I’ve been a little obsessed with garbage over the past few months. Oh, I am a dedicated composter and I recycle, avoid single-serve plastic bottles and reuse glass jars and bottles for food storage and pickling. I repair and repurpose things and try to make them last. But recently, I opened an informational door that brought it all into a more global perspective. Here’s what I learned from the 2012 report “Unfinished Business: The Case for Extended Producer Responsibility for Post-Consumer Packaging,” published by the non-profit As You Sow (www.asyousow.org ).
Americans produce 250 million tons of municipal solid waste (MSP) per year. Packaging alone—paper, paperboard and other materials—comprises the largest single category of MSP, about 44%. Post-consumer packaging includes valuable commodities such as aluminum, glass, paper, plastic and steel, but barely half of these materials are recovered for recycling. As You Sow estimates that the U.S. wastes $11.4 billion worth of reusable materials each year.
As an organization that promotes environmental responsibility through shareholder advocacy, As You Sow points out that it is just not good business practice to throw away valuable resources. The heart of their report is an analysis of what it costs Americans, as consumers and as taxpayers, to collect, landfill and recycle this waste stream each year, and what financial gains companies could make by recovering and reusing these valuable materials. Their proposed solution is to shift financial responsibility from taxpayers to producers through public policy and regulation known as extended producer responsibility (EPR). The idea is to create economic incentives for companies to reduce excessive packaging, switch to more easily recycled materials, and take responsibility for the full life cycle of the materials they use.
More than 47 countries already require producers to bear at least some of the cost of managing the recycling of their materials. In fact, the policy has already been very successful in the U.S. with a range of specific products including batteries, carpet, electronics, fluorescent lighting and paint, and with deposit charges that have increased rates of recycling of beverage containers. A number of states are realizing success with EPR laws that require responsible recycling of some of the 65 million computers and 130 million mobile phones that are discarded in the U.S. annually.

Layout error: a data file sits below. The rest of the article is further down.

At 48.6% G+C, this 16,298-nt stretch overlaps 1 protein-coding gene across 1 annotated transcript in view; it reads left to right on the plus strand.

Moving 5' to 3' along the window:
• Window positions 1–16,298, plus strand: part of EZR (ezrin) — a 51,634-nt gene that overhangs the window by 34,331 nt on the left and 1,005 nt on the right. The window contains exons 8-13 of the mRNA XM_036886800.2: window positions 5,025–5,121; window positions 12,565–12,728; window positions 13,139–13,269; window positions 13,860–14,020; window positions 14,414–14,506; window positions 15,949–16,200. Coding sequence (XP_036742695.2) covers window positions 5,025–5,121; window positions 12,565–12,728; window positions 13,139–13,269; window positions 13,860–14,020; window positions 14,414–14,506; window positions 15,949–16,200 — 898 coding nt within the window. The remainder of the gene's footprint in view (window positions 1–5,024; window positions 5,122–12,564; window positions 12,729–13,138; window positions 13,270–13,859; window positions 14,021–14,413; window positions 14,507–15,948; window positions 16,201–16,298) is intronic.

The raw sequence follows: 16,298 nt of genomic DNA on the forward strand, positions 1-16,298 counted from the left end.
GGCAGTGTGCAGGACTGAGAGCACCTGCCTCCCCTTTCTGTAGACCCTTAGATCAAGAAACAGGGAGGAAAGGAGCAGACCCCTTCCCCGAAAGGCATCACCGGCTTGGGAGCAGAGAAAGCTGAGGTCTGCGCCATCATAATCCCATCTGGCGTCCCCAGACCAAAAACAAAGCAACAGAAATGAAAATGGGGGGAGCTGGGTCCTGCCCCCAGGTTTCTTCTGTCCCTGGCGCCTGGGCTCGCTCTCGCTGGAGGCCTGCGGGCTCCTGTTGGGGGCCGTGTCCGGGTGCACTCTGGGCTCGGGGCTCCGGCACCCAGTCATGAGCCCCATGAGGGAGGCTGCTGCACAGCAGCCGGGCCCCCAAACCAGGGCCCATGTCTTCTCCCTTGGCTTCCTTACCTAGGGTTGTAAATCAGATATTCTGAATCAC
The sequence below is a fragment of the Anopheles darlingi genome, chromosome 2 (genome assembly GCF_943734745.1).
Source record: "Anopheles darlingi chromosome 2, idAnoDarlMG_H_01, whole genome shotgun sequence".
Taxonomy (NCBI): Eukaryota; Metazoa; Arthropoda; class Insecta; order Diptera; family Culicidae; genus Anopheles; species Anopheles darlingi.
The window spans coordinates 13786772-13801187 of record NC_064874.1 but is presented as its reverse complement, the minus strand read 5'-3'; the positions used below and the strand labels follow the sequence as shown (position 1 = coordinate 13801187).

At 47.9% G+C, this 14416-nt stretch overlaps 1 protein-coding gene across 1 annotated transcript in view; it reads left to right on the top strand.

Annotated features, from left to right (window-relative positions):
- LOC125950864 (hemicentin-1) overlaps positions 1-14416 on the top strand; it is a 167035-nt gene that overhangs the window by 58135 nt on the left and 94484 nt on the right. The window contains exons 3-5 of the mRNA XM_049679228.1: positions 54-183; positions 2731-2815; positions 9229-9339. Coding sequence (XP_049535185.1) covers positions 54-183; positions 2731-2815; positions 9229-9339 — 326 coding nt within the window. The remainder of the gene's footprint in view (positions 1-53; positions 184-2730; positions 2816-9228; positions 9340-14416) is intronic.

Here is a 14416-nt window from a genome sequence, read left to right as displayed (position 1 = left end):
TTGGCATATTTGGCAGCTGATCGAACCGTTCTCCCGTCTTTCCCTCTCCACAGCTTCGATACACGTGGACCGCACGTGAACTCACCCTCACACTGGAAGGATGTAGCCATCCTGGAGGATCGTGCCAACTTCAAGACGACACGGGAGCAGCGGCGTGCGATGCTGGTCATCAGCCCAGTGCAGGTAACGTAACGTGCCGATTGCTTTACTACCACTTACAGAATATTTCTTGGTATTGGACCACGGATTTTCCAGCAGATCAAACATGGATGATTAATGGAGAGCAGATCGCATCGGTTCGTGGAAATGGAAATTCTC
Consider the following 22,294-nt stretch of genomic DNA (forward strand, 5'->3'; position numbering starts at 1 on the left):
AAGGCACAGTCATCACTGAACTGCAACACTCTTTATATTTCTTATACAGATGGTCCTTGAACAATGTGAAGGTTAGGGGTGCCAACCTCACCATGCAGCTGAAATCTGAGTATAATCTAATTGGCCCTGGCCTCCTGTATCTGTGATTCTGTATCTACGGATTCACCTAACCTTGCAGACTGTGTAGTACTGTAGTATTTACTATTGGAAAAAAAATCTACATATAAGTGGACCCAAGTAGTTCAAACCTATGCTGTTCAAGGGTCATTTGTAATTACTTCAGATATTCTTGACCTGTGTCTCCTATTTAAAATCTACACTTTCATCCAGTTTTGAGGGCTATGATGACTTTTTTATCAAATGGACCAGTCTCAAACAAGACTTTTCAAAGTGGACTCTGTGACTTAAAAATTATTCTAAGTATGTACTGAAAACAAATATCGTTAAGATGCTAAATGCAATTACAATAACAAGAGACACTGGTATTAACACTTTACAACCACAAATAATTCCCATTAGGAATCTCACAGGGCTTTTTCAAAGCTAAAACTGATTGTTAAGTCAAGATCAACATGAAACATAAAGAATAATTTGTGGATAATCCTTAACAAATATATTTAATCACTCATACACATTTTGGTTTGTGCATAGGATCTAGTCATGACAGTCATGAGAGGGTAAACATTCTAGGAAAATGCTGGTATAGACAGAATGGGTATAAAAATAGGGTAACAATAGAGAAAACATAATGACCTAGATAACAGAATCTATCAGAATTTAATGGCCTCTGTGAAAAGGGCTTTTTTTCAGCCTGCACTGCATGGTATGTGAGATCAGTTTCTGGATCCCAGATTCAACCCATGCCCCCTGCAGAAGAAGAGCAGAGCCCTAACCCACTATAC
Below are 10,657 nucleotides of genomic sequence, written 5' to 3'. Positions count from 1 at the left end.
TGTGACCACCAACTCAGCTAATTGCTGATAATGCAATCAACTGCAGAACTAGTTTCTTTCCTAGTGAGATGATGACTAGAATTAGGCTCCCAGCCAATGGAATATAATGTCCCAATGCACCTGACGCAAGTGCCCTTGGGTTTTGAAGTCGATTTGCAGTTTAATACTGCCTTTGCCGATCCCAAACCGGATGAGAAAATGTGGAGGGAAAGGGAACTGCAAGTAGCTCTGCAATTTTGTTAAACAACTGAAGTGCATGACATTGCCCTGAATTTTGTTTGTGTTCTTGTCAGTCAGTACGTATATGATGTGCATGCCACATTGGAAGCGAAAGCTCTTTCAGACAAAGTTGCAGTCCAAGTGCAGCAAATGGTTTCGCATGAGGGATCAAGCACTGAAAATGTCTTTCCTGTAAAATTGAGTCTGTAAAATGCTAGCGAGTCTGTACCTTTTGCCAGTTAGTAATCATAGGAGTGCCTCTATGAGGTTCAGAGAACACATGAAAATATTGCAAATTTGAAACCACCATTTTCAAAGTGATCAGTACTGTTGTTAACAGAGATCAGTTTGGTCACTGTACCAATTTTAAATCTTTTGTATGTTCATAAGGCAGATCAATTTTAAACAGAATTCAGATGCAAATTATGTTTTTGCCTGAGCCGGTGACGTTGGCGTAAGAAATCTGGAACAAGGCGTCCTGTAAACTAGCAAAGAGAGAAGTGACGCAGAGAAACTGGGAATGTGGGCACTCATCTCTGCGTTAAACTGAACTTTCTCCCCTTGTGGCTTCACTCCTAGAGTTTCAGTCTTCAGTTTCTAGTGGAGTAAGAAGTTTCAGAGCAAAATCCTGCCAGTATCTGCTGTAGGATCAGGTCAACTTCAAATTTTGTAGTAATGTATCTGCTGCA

I am also concerned about the energy side of this story, since 35 to 45% of the U.S. energy budget goes to the production of disposable items. Fossil fuels play a role in the lifecycle of many of these products, as feedstock for the creation of plastic used in products and packaging; in the transportation of goods; and in the collection, transport and processing of waste. Our love affair with disposability helps drive an ever increasing demand for fossil fuels obtained through environmentally devastating “unconventional” processes, as well as the production of non-biodegradable materials that are overwhelming our conventional landfills. No one wants to live next to a landfill, and so we end up spending more fossil fuel to transport our garbage to someone else’s back yard, out of sight and out of mind.
We need a new paradigm, driven by consumer demand and corporate pragmatism. As citizens, we can demand policies that require corporate responsibility for the full lifecycle of their products, and investment in high-tech processes that refine waste to generate energy and to recover valuable minerals, metals and plastics to be recycled into new products.
As consumers, we can recognize the value of the materials and energy embodied in what we think of as “garbage,” and confront the hidden costs of our wasteful ways. Disposability is just too expensive.